The man who flew around the world on a solar plane invites 1,000 solutions to change the world

26th Feb 2018
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Stating that the future of the world lies in connected and clean technologies, third-generation explorer Bertrand Piccard aims to ‘match-make’ 1,000 solutions that can transform life on earth with governments that can bring them to fruition.

Swiss psychiatrist Bertrand Piccard was born in a family of pioneers. In 1960, his father, Jacques, with Dan Walsh of the US, was the first man to reach the deepest point of the world’s oceans, the Mariana Trench. Thirty years before that, his grandfather ballooned into the stratosphere. Bertrand did his own bit – in 1999, along with Britain’s Brian Jones, he circumnavigated the earth in a balloon, flying more than 45,000 km in 20 days. But he didn’t stop there. In 2016, he completed the first round-the-world solar flight in history on the Solar Impulse, a long-range aircraft powered by solar energy.

He has created the World Alliance for Efficient Solutions with its Constituent Assembly at COP23, on November 23, 2017, to promote “concrete energy efficient solutions to solve many of the challenges facing society today”. The committee has invited 1,000 clean solutions from across the world, 1,000 for-profit ventures that can make the earth a better place to live. The 1,000 ideas or solutions will be brought together under the World Alliance programme, which aims to change the world. Now remember all these solutions will be presented at COP24.

The explorer speaks to YourStory on why mobile tech and renewable energy are set to disrupt the future, and why it’s important to only do things you believe in.

Bertrand Piccard_© Philipp Böhlen

Edited excerpts of the interview:

YS: How does one make clean tech companies profitable, especially when world leaders like Donald Trump are rejecting climate change?

BP: Over the last few months I have been travelling across the world, inviting ideas to be part of the World Alliance, which will pick 1,000 solutions to be presented before governments at the COP24. These 1,000 solutions will be businesses with business models around clean-tech technology. It is in the interest of the governments to work with these ideas and hasten the process of protecting the planet from climate change.

I look at India and the pace of its growth and see that it needs to invest in clean tech faster than other nations. I also believe several of these 1,000 solutions could emerge from India. There have to be electric cars and LED lamps everywhere, and we must use all forms of renewable energy. The future will be disruptive, thanks to mobile technology and then renewable energy. These two things will be the biggest things that any government or corporate should invest in. Just follow energy stocks and you will see that investment in any industry that affects the climate is falling. Their stock prices are at an all-time low.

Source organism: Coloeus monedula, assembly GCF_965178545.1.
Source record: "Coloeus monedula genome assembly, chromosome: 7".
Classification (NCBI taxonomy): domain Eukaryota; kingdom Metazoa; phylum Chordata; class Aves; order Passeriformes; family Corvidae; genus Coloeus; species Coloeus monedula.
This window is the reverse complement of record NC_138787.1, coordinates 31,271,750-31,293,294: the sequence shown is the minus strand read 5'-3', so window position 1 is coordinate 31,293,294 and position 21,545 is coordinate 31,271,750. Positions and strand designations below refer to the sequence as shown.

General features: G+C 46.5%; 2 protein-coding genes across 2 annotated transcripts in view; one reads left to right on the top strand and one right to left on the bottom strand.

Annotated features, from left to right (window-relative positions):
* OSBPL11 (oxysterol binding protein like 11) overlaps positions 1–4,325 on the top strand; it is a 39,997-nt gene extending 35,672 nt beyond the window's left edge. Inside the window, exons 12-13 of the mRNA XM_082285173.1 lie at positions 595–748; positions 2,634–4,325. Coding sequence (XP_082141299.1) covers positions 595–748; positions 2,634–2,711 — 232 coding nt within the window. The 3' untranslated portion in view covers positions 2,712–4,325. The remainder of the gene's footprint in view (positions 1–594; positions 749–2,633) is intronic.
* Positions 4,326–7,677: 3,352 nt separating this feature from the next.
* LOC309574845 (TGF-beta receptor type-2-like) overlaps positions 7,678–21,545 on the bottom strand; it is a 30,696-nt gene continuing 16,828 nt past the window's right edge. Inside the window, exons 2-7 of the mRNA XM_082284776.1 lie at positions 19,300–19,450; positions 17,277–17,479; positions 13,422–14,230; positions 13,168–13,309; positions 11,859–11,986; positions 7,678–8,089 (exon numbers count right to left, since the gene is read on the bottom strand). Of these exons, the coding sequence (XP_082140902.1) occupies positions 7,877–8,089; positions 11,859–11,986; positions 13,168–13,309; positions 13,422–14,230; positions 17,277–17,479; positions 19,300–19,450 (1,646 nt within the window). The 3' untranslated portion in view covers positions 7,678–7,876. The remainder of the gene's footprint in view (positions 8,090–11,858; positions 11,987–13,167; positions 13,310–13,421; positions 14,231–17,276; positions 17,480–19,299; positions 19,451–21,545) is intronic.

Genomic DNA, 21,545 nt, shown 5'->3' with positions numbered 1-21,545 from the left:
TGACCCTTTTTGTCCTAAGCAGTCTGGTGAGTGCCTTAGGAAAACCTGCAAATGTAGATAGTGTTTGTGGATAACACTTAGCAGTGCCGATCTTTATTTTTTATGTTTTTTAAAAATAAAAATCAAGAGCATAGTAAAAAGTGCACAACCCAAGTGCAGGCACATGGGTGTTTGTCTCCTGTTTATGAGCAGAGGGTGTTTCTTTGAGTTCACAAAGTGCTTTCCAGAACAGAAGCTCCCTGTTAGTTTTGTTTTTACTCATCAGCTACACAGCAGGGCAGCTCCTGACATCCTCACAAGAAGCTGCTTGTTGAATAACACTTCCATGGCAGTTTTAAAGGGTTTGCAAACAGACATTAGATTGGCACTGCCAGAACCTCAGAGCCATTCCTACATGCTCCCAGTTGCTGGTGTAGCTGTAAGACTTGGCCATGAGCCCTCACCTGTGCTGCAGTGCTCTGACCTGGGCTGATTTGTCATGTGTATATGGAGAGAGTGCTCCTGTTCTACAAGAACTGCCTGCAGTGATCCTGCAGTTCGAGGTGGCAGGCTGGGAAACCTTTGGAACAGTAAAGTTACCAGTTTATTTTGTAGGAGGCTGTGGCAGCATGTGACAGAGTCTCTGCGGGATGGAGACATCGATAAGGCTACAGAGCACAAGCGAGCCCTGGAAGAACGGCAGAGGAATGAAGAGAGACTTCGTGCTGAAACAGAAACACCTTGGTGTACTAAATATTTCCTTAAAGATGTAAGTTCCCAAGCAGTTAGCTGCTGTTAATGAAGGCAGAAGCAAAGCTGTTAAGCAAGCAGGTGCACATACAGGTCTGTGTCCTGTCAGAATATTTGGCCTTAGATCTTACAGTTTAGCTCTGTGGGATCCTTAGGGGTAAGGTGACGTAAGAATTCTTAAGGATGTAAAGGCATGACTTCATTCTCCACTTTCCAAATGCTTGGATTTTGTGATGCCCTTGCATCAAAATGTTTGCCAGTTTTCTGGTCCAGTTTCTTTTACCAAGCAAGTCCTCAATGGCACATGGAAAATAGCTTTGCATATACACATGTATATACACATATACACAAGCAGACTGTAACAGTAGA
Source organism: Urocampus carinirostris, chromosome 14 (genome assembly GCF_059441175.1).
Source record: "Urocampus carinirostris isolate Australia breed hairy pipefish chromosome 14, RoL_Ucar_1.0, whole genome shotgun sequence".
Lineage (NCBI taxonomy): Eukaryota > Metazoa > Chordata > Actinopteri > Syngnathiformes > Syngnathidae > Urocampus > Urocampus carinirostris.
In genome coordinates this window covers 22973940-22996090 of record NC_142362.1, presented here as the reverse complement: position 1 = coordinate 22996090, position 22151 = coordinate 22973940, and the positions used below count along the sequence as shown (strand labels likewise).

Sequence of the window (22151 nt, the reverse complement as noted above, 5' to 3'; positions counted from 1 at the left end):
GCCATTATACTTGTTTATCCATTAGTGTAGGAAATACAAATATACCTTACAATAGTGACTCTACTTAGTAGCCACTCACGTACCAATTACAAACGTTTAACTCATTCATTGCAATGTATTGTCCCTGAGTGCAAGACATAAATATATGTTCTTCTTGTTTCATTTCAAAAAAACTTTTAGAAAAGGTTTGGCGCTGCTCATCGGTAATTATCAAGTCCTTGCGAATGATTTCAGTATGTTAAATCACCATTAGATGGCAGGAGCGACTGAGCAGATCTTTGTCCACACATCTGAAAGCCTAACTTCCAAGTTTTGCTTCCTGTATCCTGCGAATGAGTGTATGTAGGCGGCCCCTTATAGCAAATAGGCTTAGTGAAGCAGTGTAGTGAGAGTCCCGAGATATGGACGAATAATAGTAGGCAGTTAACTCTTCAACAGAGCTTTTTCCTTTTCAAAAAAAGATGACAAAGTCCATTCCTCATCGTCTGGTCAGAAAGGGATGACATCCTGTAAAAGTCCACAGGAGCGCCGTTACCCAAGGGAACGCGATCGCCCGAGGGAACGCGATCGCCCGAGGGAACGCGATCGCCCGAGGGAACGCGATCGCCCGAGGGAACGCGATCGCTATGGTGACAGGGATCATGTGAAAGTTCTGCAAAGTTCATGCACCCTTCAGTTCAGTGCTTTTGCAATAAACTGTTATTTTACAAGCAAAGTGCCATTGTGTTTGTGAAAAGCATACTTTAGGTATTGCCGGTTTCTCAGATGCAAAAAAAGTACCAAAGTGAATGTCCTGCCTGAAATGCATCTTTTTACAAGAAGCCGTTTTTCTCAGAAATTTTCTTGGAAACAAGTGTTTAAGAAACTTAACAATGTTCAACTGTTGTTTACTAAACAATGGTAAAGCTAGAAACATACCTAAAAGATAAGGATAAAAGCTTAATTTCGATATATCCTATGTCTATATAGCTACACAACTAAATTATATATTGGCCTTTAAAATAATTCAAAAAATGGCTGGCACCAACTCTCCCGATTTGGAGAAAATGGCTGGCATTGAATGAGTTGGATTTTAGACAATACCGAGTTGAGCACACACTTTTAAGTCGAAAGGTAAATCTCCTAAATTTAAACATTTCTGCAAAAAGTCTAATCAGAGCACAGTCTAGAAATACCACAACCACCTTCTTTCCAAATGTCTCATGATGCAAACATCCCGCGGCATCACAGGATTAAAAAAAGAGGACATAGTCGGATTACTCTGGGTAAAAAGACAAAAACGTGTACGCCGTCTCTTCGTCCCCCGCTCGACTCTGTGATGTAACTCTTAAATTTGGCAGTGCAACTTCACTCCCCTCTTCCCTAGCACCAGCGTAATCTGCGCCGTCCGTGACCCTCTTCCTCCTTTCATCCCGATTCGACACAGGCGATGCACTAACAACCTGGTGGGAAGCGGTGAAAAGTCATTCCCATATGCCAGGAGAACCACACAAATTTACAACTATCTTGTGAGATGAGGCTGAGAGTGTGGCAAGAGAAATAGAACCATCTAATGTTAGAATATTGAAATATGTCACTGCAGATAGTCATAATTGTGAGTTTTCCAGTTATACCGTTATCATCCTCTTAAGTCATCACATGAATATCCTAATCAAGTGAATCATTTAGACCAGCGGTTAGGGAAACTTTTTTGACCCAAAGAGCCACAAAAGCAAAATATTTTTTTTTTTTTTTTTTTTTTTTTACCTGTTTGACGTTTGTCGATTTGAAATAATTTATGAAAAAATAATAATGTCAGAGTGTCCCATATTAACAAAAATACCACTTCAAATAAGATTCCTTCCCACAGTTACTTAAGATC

YS: Do you see a conflict between old businesses and new ones?

BP: A lot of the old guard of business leaders have not understood the change. As time passes by, people are realising that fossil fuel is not sustainable for the planet. Some of these old guard leaders are yet to come to grips with clean energy. But they are changing because investment patterns are changing – be it insurance companies, pension funds, or big banks. People don’t want to invest in coal anymore. They are selling all oil assets and the trend towards building clean energy tech businesses has already begun.

YS: How do you see the world moving towards cleaner energies?

BP: Phones being launched today consume less energy; battery capacities are increasing. There are solutions. Clean tech needs to be profitable and that’s what our organisation is committed to achieving. With these 1,000 solutions, we hope to get nations to sign a charter to improve the quality of life on earth and take these business ideas from lab scenarios to commercial endeavours. We will match-make these 1,000 solutions with world governments and these governments must work with these ideas to achieve these goals. Entrepreneurs who are in clean tech should not fear; it is not about failure, it is about preparing for something bigger.

That’s how I lived my life. If I believe in something, I go out there not to convince people, but to motivate them about clean energy. There is a difference between convincing and motivating. I don’t waste my time when people have no interest in what I am telling them about. Remember to do what you believe in. I don’t watch TV, I am constantly learning about new technologies. By the way, I am not even an engineer and yet I know what it means to build technology. I am an explorer and I am out there to discover things. The future of the world is through connected and clean technologies. The world has to go green and there are several startups that need support to make the world cleaner.

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